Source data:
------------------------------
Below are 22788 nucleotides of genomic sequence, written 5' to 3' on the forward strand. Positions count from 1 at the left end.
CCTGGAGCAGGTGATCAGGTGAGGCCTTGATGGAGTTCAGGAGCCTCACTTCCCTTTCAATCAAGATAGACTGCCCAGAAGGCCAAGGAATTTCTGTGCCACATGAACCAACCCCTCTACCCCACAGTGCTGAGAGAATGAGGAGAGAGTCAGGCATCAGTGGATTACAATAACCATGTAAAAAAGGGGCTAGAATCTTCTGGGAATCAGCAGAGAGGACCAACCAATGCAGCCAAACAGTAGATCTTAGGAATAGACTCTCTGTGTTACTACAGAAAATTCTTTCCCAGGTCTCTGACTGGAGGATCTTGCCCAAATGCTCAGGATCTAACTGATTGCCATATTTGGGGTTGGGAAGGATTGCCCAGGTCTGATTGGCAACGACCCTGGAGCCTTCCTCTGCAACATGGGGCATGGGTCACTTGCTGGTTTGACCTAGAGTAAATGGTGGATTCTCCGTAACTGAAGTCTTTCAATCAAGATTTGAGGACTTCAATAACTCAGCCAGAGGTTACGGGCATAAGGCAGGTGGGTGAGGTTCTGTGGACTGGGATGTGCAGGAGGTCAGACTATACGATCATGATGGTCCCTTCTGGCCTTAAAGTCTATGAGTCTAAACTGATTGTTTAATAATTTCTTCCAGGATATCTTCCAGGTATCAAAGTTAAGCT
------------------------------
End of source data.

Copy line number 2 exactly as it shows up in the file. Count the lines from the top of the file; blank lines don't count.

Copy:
CCTGGAGCAGGTGATCAGGTGAGGCCTTGATGGAGTTCAGGAGCCTCACTTCCCTTTCAATCAAGATAGACTGCCCAGAAGGCCAAGGAATTTCTGTGCCACATGAACCAACCCCTCTACCCCACAGTGCTGAGAGAATGAGGAGAGAGTCAGGCATCAGTGGATTACAATAACCATGTAAAAAAGGGGCTAGAATCTTCTGGGAATCAGCAGAGAGGACCAACCAATGCAGCCAAACAGTAGATCTTAGGAATAGACTCTCTGTGTTACTACAGAAAATTCTTTCCCAGGTCTCTGACTGGAGGATCTTGCCCAAATGCTCAGGATCTAACTGATTGCCATATTTGGGGTTGGGAAGGATTGCCCAGGTCTGATTGGCAACGACCCTGGAGCCTTCCTCTGCAACATGGGGCATGGGTCACTTGCTGGTTTGACCTAGAGTAAATGGTGGATTCTCCGTAACTGAAGTCTTTCAATCAAGATTTGAGGACTTCAATAACTCAGCCAGAGGTTACGGGCATAAGGCAGGTGGGTGAGGTTCTGTGGACTGGGATGTGCAGGAGGTCAGACTATACGATCATGATGGTCCCTTCTGGCCTTAAAGTCTATGAGTCTAAACTGATTGTTTAATAATTTCTTCCAGGATATCTTCCAGGTATCAAAGTTAAGCT